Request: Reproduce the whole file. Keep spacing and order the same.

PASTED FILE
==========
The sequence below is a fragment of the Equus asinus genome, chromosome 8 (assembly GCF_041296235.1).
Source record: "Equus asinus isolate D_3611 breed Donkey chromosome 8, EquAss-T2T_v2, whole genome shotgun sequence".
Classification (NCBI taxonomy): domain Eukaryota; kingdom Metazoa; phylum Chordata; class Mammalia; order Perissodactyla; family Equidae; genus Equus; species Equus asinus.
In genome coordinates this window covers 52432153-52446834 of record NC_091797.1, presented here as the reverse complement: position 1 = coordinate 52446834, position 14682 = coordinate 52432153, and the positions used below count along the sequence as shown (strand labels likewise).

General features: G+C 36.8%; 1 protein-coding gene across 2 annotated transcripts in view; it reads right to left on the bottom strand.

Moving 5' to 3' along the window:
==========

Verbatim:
The sequence below is a fragment of the Equus asinus genome, chromosome 8 (assembly GCF_041296235.1).
Source record: "Equus asinus isolate D_3611 breed Donkey chromosome 8, EquAss-T2T_v2, whole genome shotgun sequence".
Classification (NCBI taxonomy): domain Eukaryota; kingdom Metazoa; phylum Chordata; class Mammalia; order Perissodactyla; family Equidae; genus Equus; species Equus asinus.
In genome coordinates this window covers 52432153-52446834 of record NC_091797.1, presented here as the reverse complement: position 1 = coordinate 52446834, position 14682 = coordinate 52432153, and the positions used below count along the sequence as shown (strand labels likewise).

General features: G+C 36.8%; 1 protein-coding gene across 2 annotated transcripts in view; it reads right to left on the bottom strand.

Moving 5' to 3' along the window: